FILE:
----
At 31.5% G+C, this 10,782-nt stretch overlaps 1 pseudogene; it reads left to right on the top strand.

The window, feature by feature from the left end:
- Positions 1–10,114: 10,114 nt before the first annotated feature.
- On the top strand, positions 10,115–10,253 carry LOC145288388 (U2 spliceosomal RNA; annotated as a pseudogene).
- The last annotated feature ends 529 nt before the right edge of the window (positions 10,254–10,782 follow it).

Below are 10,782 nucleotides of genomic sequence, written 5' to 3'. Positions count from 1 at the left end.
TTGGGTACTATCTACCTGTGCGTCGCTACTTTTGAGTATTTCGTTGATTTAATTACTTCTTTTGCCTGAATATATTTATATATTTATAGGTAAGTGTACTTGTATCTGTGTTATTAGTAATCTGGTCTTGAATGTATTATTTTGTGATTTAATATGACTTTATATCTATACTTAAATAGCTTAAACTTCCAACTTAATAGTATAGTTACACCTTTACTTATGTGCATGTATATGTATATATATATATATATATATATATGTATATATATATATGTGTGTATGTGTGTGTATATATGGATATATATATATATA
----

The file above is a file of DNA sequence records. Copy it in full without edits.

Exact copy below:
At 31.5% G+C, this 10,782-nt stretch overlaps 1 pseudogene; it reads left to right on the top strand.

The window, feature by feature from the left end:
- Positions 1–10,114: 10,114 nt before the first annotated feature.
- On the top strand, positions 10,115–10,253 carry LOC145288388 (U2 spliceosomal RNA; annotated as a pseudogene).
- The last annotated feature ends 529 nt before the right edge of the window (positions 10,254–10,782 follow it).

Below are 10,782 nucleotides of genomic sequence, written 5' to 3'. Positions count from 1 at the left end.
TTGGGTACTATCTACCTGTGCGTCGCTACTTTTGAGTATTTCGTTGATTTAATTACTTCTTTTGCCTGAATATATTTATATATTTATAGGTAAGTGTACTTGTATCTGTGTTATTAGTAATCTGGTCTTGAATGTATTATTTTGTGATTTAATATGACTTTATATCTATACTTAAATAGCTTAAACTTCCAACTTAATAGTATAGTTACACCTTTACTTATGTGCATGTATATGTATATATATATATATATATATATATGTATATATATATATGTGTGTATGTGTGTGTATATATGGATATATATATATATA